3. There’s been some success but not alot with homegrown players. Juan Agudelo and Louis Gil are probably the most successful. Its too early to judge the MLS academy systems because they’ve only been around a few years. Its a rare exception anywhere around the world for players to be ready for first team action at age 18. Most players have breakthroughts from 21-23. Most of the time the best 18 year olds aren’t the best when they’re 23. Regardless, thats not to detract from academy programs, we need to develop as many players as possible. Only a few will make it. They probably should offer some scholarship for homegrown players for them to go to school if soccer doesn’t work out. Go to wikipedia and look at Generation Addidas, you will see the success of the program. However, thats taking maybe 10 of the best 20-21 year old players each year.

  4. who is requireing a 16 year old to sign a professional contract? Dallas and Toronto apparently see somethings in these young players that they hope will either develope in their own program or will be of value to another club before the contract is up.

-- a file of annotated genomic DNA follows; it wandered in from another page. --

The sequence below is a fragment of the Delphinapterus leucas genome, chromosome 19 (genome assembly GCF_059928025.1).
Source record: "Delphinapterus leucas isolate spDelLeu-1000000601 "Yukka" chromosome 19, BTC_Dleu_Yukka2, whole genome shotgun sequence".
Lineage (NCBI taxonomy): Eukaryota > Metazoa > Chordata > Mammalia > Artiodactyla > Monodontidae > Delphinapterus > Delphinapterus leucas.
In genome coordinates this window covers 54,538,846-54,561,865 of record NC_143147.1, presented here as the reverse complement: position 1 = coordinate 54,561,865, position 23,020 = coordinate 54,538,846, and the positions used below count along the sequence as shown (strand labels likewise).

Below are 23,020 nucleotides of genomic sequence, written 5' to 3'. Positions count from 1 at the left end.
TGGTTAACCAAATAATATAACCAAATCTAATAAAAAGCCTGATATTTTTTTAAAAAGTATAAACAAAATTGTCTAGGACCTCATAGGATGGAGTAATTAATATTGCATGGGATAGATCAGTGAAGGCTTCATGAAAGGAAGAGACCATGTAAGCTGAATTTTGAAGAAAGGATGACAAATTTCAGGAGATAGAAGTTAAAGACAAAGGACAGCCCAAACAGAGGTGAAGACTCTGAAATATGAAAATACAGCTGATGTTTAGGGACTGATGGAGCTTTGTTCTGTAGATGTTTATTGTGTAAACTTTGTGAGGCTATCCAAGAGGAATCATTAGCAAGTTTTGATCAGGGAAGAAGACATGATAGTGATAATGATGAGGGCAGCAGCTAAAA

5. It’s unfortunate that none of those homegrown players have been able to make an impact. I suppose fortune might have nothing to do with it, however.

  6. Now that I back 100%. We’re giving them what? 10 games a year in the reserve league? That’s garbage. Young players especially, they need to PLAY. I’m actually in favor of minor league affiliation myself. It works in other countries, you vertically integrate the game, and you already have precedent of that being done in this country. (Major League Baseball). And it still leaves a place at the table for college soccer. Which should always be a viable option for many players who choose that route, or don’t get pro offers right away.

    If the competition committee goes that route, & they are considering it, then I hope the clubs get it right. It’d be a powerful way to integrate real player development into our league and not a symbolic gesture that is the current HomeGrown rule.

  7. FC Dallas may very well have the best academy in the U.S. At least they’ve consistently made it to the finals over the past three years. This year’s team has an impressive 27-4-3 record with 92 goals and only 19 against. The experience with the FCD Academy teaches players the style of the first team.